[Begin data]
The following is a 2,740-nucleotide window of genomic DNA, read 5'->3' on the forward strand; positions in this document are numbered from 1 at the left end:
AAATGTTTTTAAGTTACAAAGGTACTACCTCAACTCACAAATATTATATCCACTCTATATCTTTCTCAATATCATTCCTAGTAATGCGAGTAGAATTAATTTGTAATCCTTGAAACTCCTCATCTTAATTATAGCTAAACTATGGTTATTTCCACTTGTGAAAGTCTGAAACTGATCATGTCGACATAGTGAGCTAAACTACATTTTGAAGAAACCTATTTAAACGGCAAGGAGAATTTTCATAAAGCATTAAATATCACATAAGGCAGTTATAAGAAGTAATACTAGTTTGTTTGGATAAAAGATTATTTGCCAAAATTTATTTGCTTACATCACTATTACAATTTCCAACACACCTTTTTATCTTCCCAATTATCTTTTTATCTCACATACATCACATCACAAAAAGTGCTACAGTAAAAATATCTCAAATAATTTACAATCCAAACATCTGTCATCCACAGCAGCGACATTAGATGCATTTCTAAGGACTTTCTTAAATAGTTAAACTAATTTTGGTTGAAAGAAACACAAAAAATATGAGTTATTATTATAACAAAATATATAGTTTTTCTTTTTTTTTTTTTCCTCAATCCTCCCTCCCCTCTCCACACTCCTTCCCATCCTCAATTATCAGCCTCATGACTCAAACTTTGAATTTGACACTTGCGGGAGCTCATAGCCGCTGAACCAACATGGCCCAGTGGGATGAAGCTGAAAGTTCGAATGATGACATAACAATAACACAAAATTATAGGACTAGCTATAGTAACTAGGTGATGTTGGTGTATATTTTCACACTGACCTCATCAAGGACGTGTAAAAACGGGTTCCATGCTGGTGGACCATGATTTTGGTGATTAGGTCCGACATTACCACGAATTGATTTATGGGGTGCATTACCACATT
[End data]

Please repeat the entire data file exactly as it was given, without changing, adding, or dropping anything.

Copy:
The following is a 2,740-nucleotide window of genomic DNA, read 5'->3' on the forward strand; positions in this document are numbered from 1 at the left end:
AAATGTTTTTAAGTTACAAAGGTACTACCTCAACTCACAAATATTATATCCACTCTATATCTTTCTCAATATCATTCCTAGTAATGCGAGTAGAATTAATTTGTAATCCTTGAAACTCCTCATCTTAATTATAGCTAAACTATGGTTATTTCCACTTGTGAAAGTCTGAAACTGATCATGTCGACATAGTGAGCTAAACTACATTTTGAAGAAACCTATTTAAACGGCAAGGAGAATTTTCATAAAGCATTAAATATCACATAAGGCAGTTATAAGAAGTAATACTAGTTTGTTTGGATAAAAGATTATTTGCCAAAATTTATTTGCTTACATCACTATTACAATTTCCAACACACCTTTTTATCTTCCCAATTATCTTTTTATCTCACATACATCACATCACAAAAAGTGCTACAGTAAAAATATCTCAAATAATTTACAATCCAAACATCTGTCATCCACAGCAGCGACATTAGATGCATTTCTAAGGACTTTCTTAAATAGTTAAACTAATTTTGGTTGAAAGAAACACAAAAAATATGAGTTATTATTATAACAAAATATATAGTTTTTCTTTTTTTTTTTTTCCTCAATCCTCCCTCCCCTCTCCACACTCCTTCCCATCCTCAATTATCAGCCTCATGACTCAAACTTTGAATTTGACACTTGCGGGAGCTCATAGCCGCTGAACCAACATGGCCCAGTGGGATGAAGCTGAAAGTTCGAATGATGACATAACAATAACACAAAATTATAGGACTAGCTATAGTAACTAGGTGATGTTGGTGTATATTTTCACACTGACCTCATCAAGGACGTGTAAAAACGGGTTCCATGCTGGTGGACCATGATTTTGGTGATTAGGTCCGACATTACCACGAATTGATTTATGGGGTGCATTACCACATT